Life-saving new flight routes are in the works to enable "otherwise impossible" missions for the Otago Southland Rescue Helicopter service, thanks to funding from the Otago Service Clubs Medical Trust.Find out more
Dunedin Hospital helipad
In 1998, the newly launched Otago Southland Rescue Helicopter Trust gifted a helipad to Dunedin Hospital, with construction funded through a generous grant from the Otago Community Trust.
In life threatening emergencies when seconds count, being able to land on the hospital and bring patients to definitive care more quickly saves lives. Throughout the years, the helipad has made a huge difference to improving patient outcomes and saving lives.
Many communities around the region have established CAA approved helipads, which have improved access for the rescue helicopters. Of concrete construction, the helipads can take the weight of the helicopters in all weather. They have lighting for night landings and access paths for stretcher loading and unloading.
Light aircraft traditionally fly using Visual Flight Rules (VFR) - the pilot must be able to see where they’re going. Larger aircraft can fly VFR, however they also have avionics, GPS and autopilot technology. This allows them to fly preassigned flight paths in conditions where pilots cannot see, using Instrument Flight Rules (IFR).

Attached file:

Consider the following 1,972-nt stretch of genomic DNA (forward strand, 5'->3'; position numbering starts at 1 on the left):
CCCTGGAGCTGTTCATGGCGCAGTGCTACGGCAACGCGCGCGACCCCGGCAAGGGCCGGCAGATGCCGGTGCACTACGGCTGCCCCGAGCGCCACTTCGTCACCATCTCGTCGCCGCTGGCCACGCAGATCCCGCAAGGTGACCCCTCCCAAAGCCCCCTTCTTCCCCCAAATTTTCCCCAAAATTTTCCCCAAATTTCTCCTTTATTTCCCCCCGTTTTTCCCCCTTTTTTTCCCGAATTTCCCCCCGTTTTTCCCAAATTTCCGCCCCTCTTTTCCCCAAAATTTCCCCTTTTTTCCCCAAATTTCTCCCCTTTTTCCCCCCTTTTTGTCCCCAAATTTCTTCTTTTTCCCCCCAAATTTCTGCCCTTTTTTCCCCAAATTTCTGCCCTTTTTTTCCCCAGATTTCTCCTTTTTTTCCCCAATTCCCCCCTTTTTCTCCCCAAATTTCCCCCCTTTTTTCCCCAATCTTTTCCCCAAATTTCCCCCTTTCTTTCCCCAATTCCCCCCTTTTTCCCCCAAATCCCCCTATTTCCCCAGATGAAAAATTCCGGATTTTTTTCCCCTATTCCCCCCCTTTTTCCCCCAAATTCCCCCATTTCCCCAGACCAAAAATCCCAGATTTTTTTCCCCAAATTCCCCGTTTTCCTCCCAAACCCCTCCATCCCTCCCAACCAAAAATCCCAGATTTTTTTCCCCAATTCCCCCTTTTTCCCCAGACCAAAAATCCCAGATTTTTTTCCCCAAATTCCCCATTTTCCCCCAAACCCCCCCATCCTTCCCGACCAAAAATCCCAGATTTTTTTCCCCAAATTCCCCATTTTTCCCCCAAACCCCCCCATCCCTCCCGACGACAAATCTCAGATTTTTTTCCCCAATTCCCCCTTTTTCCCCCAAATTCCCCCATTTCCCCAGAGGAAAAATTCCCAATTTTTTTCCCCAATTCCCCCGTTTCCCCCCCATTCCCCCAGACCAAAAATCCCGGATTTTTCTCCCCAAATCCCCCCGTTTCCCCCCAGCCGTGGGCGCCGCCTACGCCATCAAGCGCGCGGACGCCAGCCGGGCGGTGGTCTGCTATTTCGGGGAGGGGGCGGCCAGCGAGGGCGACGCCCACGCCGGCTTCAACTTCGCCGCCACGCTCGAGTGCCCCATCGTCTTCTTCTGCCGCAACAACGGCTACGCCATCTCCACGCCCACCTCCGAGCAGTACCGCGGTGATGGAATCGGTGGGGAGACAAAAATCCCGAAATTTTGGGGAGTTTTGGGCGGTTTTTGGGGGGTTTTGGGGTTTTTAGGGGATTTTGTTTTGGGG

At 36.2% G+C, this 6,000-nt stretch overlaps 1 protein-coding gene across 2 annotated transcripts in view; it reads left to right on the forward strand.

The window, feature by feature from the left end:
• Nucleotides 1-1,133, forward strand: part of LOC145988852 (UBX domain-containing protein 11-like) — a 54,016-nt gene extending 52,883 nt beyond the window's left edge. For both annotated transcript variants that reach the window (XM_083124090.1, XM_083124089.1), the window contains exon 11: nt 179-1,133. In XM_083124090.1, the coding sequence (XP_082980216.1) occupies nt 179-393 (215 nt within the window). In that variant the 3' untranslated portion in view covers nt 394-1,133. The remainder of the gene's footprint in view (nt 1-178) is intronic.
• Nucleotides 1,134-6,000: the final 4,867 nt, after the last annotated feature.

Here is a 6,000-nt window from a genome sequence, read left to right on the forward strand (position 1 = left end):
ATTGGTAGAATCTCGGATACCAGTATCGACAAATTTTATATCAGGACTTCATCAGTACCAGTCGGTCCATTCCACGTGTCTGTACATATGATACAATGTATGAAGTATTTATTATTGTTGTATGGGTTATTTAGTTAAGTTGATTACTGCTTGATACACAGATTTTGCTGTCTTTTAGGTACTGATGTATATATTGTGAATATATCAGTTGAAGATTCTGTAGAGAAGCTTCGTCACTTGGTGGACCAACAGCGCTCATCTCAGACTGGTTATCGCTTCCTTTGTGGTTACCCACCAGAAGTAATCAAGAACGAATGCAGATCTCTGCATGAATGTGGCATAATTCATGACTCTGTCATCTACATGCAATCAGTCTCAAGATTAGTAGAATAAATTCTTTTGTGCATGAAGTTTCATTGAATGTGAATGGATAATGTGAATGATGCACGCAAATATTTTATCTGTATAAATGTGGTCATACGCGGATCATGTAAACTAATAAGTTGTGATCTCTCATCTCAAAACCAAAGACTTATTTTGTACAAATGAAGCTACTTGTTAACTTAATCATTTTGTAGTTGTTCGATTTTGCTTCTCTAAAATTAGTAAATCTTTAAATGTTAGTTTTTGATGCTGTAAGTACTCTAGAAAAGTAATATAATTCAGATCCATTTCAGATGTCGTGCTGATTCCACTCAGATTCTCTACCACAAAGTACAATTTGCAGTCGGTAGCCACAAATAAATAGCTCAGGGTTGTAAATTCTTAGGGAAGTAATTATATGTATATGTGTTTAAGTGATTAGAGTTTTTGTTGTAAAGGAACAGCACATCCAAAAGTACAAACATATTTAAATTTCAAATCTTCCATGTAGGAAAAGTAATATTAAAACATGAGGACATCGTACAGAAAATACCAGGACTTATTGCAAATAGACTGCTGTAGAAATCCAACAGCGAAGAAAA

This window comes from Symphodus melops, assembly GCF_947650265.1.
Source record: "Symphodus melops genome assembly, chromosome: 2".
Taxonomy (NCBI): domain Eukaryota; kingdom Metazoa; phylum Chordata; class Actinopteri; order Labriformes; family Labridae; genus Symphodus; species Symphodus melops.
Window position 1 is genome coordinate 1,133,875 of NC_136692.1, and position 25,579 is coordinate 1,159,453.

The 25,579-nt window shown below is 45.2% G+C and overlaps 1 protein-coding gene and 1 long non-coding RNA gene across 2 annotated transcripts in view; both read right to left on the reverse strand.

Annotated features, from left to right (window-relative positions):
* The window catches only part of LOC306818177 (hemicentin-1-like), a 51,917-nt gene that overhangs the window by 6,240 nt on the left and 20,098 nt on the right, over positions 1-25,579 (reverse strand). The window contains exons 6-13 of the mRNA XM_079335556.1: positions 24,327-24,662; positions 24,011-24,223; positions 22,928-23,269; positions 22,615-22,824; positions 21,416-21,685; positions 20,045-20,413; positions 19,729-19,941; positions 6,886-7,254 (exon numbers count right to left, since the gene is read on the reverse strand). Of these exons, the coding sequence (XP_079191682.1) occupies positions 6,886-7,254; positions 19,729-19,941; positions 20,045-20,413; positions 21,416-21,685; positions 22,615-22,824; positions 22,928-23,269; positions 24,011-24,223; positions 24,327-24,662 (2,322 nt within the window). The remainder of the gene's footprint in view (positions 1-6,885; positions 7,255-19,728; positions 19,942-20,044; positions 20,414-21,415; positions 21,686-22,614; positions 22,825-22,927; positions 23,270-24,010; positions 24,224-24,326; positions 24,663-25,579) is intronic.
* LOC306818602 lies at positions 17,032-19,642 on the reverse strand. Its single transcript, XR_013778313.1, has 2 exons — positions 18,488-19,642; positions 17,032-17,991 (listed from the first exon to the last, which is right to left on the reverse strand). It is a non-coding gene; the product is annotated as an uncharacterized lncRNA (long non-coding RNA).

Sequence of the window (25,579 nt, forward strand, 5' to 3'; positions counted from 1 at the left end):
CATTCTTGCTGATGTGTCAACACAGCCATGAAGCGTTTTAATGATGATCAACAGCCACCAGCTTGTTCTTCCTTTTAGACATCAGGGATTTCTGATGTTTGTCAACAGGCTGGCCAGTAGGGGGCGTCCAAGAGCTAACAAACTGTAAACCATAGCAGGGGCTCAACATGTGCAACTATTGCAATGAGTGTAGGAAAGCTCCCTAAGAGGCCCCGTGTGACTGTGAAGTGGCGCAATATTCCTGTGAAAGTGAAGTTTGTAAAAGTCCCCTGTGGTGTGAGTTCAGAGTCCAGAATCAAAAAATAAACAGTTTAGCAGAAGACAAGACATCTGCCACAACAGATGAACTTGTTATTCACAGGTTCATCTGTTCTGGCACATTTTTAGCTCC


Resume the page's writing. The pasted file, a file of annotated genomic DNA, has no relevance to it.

The Otago Southland Rescue helicopters and pilots fly IFR (single pilot) on routes designed specifically for rescue helicopters throughout the region. These routes enable the rescue helicopter to fly in weather that would otherwise prevent the mission being carried out. Many missions that would previously have been impossible because of low cloud can now be responded to greatly reducing the number of occasions on which weather conditions prevent a response.
IFR routes (to and from Dunedin Public Hospital or Dunedin Airport) include: